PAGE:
season of Lent, which calls Christians to authentic practices of spiritual discipline, confession, and penitence. 

"Glorious Light"  Rev. Ben George

Matthew 17:1-9

Exodus 34:29-35

"Of People Pleasing, Expectations, and True Healing"

Mark 1: 40-45

Psalm 30

     How many of us sitting in the sanctuary this morning tend to be what are called “people pleasers”

In a nutshell, those who are people pleasers just want folks to be happy with them.  And how do they

do that?  Most people pleasers will bend themselves into pretzels in order to meet the desires, the

wishes, and the expectations of others.  While people pleasers generally avoid conflict by giving in to

others, they usually exhaust themselves in the process, leading to inner-conflict and self-doubt.

      The more familiar we become with the gospel accounts of Jesus’ life, the more we realize that Jesus

was no people pleaser.  That’s not to say that Jesus didn’t care about other’s wishes, desires and

expectations.  He did.  He simply didn’t allow Himself to be controlled by them.  Jesus didn’t make the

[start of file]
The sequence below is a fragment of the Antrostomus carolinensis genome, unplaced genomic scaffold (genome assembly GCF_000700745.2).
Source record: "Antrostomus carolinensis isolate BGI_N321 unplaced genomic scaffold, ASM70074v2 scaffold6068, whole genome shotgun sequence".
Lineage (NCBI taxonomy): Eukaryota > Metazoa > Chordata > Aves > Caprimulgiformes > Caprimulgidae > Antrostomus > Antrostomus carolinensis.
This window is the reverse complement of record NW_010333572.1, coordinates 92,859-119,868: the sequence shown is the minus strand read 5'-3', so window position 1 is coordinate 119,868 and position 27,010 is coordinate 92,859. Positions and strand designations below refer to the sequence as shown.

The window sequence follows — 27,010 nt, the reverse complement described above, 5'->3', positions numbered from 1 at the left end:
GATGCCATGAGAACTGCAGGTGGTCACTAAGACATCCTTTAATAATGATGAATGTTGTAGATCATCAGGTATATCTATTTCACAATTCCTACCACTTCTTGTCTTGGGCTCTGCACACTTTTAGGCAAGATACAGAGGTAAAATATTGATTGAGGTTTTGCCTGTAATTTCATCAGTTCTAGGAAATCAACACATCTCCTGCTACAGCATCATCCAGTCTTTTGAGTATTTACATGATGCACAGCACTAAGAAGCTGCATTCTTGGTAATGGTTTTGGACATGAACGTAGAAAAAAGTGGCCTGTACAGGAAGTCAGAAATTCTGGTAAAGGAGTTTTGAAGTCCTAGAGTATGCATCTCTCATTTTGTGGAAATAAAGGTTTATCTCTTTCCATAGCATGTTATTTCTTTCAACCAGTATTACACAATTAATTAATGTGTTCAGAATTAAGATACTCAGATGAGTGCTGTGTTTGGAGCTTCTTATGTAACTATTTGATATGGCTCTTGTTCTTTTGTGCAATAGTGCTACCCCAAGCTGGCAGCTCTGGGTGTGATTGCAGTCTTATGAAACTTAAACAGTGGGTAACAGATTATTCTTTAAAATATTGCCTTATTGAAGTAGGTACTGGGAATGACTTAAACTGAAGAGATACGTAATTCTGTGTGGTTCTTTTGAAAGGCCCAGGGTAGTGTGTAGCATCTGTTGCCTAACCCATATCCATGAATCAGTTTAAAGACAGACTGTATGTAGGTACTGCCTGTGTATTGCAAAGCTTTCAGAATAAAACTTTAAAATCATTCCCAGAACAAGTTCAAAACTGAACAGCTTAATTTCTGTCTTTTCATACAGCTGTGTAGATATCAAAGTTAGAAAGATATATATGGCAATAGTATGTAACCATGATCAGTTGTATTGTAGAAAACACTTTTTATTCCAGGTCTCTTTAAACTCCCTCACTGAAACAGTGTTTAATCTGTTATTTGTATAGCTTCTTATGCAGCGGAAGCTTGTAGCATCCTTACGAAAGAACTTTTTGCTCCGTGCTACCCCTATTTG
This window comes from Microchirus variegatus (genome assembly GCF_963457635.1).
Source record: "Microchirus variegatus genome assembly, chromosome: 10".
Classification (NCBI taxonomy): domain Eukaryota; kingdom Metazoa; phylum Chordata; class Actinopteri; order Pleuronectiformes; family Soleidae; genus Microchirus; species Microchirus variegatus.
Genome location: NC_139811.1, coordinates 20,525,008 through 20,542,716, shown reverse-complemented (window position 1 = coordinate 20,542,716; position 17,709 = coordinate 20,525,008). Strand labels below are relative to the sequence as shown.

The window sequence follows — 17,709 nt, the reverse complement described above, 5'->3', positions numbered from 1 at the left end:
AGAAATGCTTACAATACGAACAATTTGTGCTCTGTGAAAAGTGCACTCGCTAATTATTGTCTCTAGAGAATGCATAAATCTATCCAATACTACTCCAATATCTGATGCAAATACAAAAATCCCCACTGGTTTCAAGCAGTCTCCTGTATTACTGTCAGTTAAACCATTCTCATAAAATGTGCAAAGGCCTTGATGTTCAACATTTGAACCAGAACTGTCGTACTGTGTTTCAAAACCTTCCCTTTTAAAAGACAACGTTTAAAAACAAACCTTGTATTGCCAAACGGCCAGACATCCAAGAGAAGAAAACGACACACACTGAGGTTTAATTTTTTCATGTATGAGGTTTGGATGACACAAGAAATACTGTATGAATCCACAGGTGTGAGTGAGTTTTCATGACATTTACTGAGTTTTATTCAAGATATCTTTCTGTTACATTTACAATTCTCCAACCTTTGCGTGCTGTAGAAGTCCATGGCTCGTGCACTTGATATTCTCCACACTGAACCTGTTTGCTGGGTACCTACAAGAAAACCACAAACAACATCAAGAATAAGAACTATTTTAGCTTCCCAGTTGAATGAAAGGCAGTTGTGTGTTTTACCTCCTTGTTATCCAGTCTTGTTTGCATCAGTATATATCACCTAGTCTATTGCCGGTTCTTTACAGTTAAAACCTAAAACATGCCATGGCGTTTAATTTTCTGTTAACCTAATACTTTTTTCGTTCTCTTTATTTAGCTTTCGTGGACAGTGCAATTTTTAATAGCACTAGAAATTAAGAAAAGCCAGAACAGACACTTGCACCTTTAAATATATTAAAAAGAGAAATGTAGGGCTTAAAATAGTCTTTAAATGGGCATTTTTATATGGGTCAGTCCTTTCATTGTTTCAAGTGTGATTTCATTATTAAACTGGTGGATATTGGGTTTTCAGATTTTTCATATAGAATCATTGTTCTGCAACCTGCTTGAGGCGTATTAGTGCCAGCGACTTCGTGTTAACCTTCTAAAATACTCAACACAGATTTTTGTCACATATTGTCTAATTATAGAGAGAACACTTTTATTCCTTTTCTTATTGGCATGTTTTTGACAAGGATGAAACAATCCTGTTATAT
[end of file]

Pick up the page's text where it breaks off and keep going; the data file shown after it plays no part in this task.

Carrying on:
agendas of others His own.   So it was that time and again, Jesus fell short of meeting people’s expectations.

"Advice on Dealing with Anger"

Ephesians 4:26-27, 31-32

Mark 11:11-12, 15-19

      “How could you do that!?!” Cindy screeched at her husband Al.  “You make me furious!”  With that, Cindy slammed the kitchen cabinet door with such force that all the spice jars jumped out of the rack on the side of the cabinet and crashed into the sink.  Without so much as a word, Al did one of those quiet storm things out of the kitchen.  He went straightaway to his shed where he began working on his lawn tractor.  Like most guys, Al often released his anger through physical exertion.  That made him a standout linebacker in high school, and a very productive mechanic in his adult life.  Meanwhile, Cindy remained in the kitchen simmering her beef stew, and simmering her feelings.  Al’s anger dissipated.  Feeling guilty, and being the Christian woman she was, Cindy changed the label for her emotions from anger to hurt.